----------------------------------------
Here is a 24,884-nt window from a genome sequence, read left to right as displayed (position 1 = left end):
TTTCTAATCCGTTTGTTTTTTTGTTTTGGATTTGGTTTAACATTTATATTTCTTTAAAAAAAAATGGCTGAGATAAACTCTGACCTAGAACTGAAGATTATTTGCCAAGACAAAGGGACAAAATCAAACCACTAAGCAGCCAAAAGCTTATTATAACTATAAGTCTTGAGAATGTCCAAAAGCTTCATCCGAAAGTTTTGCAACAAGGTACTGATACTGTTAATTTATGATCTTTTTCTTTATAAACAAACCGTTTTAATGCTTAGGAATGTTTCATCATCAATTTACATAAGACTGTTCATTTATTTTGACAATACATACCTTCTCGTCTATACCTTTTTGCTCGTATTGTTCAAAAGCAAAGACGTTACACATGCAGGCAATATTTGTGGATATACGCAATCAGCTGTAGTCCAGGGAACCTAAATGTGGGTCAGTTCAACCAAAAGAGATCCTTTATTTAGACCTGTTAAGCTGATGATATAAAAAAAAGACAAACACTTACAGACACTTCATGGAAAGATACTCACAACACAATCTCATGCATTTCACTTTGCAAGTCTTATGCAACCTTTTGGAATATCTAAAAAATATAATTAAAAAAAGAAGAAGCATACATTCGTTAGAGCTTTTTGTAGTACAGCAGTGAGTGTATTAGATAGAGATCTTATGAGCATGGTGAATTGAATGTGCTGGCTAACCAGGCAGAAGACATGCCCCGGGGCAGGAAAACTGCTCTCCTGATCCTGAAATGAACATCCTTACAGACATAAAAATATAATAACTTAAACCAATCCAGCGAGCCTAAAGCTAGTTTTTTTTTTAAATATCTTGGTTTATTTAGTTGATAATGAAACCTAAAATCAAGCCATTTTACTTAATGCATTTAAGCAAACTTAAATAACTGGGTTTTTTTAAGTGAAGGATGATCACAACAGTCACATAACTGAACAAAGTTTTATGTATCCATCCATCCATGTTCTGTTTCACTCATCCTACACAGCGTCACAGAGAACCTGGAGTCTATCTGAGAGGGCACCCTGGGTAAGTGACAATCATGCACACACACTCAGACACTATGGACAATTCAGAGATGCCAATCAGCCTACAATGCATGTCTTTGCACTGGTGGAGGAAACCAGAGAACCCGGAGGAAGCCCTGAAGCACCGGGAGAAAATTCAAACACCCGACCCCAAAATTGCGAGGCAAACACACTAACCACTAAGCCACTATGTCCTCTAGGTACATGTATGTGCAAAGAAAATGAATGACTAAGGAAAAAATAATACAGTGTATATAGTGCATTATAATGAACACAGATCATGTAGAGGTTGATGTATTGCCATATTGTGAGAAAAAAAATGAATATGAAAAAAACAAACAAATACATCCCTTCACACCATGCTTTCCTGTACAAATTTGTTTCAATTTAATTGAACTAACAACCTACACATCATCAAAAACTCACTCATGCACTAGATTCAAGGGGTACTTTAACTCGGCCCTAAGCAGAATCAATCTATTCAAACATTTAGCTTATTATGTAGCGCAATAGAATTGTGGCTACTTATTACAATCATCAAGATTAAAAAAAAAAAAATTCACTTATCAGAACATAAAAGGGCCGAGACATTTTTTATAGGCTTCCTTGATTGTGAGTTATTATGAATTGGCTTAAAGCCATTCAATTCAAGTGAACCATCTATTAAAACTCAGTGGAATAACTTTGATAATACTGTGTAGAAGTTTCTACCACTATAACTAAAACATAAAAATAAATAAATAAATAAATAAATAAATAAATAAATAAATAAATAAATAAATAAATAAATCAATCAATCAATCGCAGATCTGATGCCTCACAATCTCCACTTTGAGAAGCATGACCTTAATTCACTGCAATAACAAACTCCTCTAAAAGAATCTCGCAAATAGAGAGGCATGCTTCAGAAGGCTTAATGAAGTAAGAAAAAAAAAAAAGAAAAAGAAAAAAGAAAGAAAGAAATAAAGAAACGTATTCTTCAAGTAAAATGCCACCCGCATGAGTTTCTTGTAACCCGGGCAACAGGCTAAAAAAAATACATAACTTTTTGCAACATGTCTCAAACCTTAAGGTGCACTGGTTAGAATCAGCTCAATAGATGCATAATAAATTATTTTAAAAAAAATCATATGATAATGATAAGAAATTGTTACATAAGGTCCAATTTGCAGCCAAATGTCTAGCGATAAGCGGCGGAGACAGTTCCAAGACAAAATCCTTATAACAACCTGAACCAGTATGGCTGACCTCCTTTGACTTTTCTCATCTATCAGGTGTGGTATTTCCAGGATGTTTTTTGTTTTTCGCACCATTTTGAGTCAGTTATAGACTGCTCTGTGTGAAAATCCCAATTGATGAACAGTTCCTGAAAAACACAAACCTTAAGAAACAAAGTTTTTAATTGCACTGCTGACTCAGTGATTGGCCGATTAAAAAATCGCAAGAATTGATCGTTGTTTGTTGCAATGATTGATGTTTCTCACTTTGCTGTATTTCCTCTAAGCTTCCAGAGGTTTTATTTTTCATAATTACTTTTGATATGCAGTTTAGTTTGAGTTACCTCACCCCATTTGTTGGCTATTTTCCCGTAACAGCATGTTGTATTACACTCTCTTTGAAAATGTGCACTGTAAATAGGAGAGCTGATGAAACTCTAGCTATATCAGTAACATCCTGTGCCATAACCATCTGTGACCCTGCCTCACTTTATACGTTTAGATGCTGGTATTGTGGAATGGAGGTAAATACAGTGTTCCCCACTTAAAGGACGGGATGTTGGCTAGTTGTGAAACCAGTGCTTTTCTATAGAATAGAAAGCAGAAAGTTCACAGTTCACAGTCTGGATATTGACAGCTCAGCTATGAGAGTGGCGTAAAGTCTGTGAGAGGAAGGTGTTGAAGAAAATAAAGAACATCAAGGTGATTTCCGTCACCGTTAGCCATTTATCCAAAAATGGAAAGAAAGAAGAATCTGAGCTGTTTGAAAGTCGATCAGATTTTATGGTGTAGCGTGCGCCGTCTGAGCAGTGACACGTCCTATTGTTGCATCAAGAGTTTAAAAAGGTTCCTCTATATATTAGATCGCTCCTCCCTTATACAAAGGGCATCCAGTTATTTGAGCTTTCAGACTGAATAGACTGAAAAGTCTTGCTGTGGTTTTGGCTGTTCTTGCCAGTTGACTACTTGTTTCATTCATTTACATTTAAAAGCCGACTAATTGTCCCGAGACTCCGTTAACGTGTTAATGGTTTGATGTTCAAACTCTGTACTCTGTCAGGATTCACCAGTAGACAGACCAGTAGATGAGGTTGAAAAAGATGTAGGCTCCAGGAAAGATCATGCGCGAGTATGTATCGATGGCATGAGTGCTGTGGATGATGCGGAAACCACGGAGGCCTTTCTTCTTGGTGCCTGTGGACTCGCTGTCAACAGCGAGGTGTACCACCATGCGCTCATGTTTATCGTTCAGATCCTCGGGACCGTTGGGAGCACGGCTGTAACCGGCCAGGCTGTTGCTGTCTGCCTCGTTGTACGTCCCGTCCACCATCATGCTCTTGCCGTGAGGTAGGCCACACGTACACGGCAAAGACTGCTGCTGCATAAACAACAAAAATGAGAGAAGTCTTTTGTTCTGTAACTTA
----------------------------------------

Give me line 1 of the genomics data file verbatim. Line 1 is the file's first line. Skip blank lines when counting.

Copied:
Here is a 24,884-nt window from a genome sequence, read left to right as displayed (position 1 = left end):